Munoz, Allmendinger impress in their Indy 500 debuts

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Considering the manic amount of lead changing that took place during the 97th Indianapolis 500, it’s possible to assume that Andretti Autosport rookie Carlos Munoz (pictured, right) could have won the biggest race in the world.

Munoz had already impressed with his front-row start for today’s race, but then went even further by staying a legitimate threat to win the “500” throughout the day. The Colombian, who races for Andretti’s Firestone Indy Lights squad, went along with Tony Kanaan past Ryan Hunter-Reay on the final restart with three laps to go.

Any hopes of somehow defeating the former IZOD IndyCar Series champion went away when Dario Franchitti’s crash between Turns 1 and 2 ended the race under yellow with Kanaan as the winner and Munoz in second. But it was still a phenomenal effort from Munoz, who has to be making team owner Michael Andretti wonder about bringing him back to the big leagues for at least a few more races this year.

“I really wanted to fight for the win,” said Munoz. “Maybe I could win, maybe not, but I really wanted to fight. I have nothing to be ashamed of. To be second and a rookie and the best [finisher] of the team is a great job. At the beginning, I was a little bit nervous with the pit stops but in the end, the car was great and it’s a good second place.

“Hopefully in the future, I will be able to drink milk. Right now, I’m thirsty, but hopefully, it’s in the future for me.”

Also having a great day in his first ‘500’ was A.J. Allmendinger, who led three times for 23 laps and finished seventh for Team Penske. The former Champ Car star initially fell back into the field in the opening stages, but bounced back and took the lead on Lap 98. His time at the front, however, came to an abrupt end when his seat belt came undone and he was forced to go to pit road on Lap 113 to sort it out.

“I guess it’s God’s way of saying, ‘Maybe you’re not going to win it your first time,'” said Allmendinger. “…Maybe it was because my heart was beating too hard from leading the race. But it came undone. I tried to do it down the back straightaway. I tried to loose it back up and stick it back in, but it wasn’t going to happen.”

Allmendinger went down a lap but managed to regain it and made his way right back to the point at Lap 137. Unfortunately for him, the seat belt stop had an adverse effect on his pit strategy for the second half of the “500.”

“It killed our pit windows [for] the rest of the race,” he said. “That last stop [on Lap 173], we barely got into our pit window. The pit stop was long just for the mere fact we had to get it completely full of fuel while all of those guys had a little bit shorter stops.”

At least Allmendinger has another race to look forward to for Team Penske. He’ll race in next weekend’s doubleheader at Detroit’s Belle Isle Park – and his work at Indy this afternoon may have gotten him a few more runs with Penske as well.

Neuville wins Rally Australia; Ogier takes FIA WRC title

Sebastien Ogier. Photo: Getty Images
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COFFS HARBOUR, Australia (AP) Belgium’s Thierry Neuville won Rally Australia by 22.5 seconds on Sunday as torrential rain added drama to the last day of the last race of the World Rally Championship season.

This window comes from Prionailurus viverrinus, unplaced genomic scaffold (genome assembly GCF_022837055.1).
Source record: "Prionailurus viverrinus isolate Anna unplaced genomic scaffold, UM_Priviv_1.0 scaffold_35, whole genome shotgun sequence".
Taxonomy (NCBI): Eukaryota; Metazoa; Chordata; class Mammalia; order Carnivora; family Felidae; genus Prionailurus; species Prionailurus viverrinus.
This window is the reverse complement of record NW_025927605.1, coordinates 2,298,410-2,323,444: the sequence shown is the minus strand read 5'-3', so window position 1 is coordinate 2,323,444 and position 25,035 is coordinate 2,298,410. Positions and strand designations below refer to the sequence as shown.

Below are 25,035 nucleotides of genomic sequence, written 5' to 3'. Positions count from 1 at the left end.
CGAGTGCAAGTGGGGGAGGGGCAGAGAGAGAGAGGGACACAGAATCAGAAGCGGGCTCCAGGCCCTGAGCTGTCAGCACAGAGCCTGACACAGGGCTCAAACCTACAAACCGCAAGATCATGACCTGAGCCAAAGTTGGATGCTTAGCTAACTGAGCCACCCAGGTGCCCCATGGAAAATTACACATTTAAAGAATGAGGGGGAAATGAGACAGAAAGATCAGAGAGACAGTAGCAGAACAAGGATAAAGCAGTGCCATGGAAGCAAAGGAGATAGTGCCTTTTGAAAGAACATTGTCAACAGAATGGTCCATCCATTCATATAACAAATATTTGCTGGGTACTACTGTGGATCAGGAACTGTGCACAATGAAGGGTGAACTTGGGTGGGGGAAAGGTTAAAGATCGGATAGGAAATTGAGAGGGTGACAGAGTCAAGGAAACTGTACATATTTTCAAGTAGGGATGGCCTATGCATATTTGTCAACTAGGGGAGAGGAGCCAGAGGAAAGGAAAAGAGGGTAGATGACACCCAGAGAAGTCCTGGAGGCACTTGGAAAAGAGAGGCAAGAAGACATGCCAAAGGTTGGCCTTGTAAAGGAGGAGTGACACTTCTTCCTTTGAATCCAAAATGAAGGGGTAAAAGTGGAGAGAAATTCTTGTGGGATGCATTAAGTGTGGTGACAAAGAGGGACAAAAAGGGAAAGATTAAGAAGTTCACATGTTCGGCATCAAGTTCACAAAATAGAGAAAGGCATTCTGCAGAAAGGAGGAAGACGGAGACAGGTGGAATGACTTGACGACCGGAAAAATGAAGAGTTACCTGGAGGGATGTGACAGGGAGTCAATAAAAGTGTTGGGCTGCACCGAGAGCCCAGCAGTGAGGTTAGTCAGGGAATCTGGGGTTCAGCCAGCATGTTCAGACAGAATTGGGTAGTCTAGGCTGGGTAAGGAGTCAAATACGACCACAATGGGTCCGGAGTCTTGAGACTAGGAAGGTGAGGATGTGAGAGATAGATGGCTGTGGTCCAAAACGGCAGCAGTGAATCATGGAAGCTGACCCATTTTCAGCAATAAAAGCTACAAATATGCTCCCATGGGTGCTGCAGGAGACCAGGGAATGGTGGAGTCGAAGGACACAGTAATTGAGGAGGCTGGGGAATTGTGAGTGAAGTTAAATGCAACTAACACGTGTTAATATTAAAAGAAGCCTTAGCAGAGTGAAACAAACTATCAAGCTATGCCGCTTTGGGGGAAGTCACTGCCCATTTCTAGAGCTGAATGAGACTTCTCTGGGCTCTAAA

Neuville entered the final day with an almost 20 second advantage after inheriting the rally lead Saturday when his Hyundai teammate, defending champion Andreas Mikkelsen crashed and was forced to retire for the day.

His lead was halved by Jari-Matti Latvala early Sunday as monsoon-like rain made conditions treacherous on muddy forest stages on the New South Wales coast. The rain stopped on the short Wedding Bells stage where Neuville was almost 5 seconds quicker than his rivals, stretching his lead to 14.7 seconds entering the last stage.

COFFS HARBOUR, AUSTRALIA – NOVEMBER 17: Thierry Neuville of Belgium and Nicolas Gilsoul of Belgium compete in their Hyundai Motorsport WRT Hyundai i20 coupe WRC during Day One of the WRC Australia on November 17, 2017 in COFFS HARBOUR, Australia. (Photo by Massimo Bettiol/Getty Images)

That stage was full of incident. The driver’s door on Neuville’s Hyundai i20 coupe swung open in the middle of the stage and Neuville had to slam it closed as he approached a corner.

Latvala’s Toyota then crashed seconds from the end of the stage, allowing Estonia’s Ott Tanak, in a Ford, to take second place overall and New Zealalnd’s Haydon Paddon, in a Hyundai, to sneak into third.

Sebastian Ogier was fourth after winning the final, power stage but the Frenchman had already clinched his fifth world title before Rally Australia began. Neuville’s win was his fourth of the season, two more than Ogier, and was enough to give him second place in world drivers’ standings for the third time in five years.

Ogier owed his drivers’ title to his consistency: he retired only once and finished no worse than fifth all season.

Neuville admitted the last day was touch and go as the rain made some stages perilous, forcing the cancellation of the second to last stage.

“That was a hell of a ride,” Neuville said. “Really, really tricky conditions.

“I kept the car on the road but it was close sometimes. I knew I could make a difference but I had to be clever. You lose grip, you lose control and the car doesn’t respond to your input.”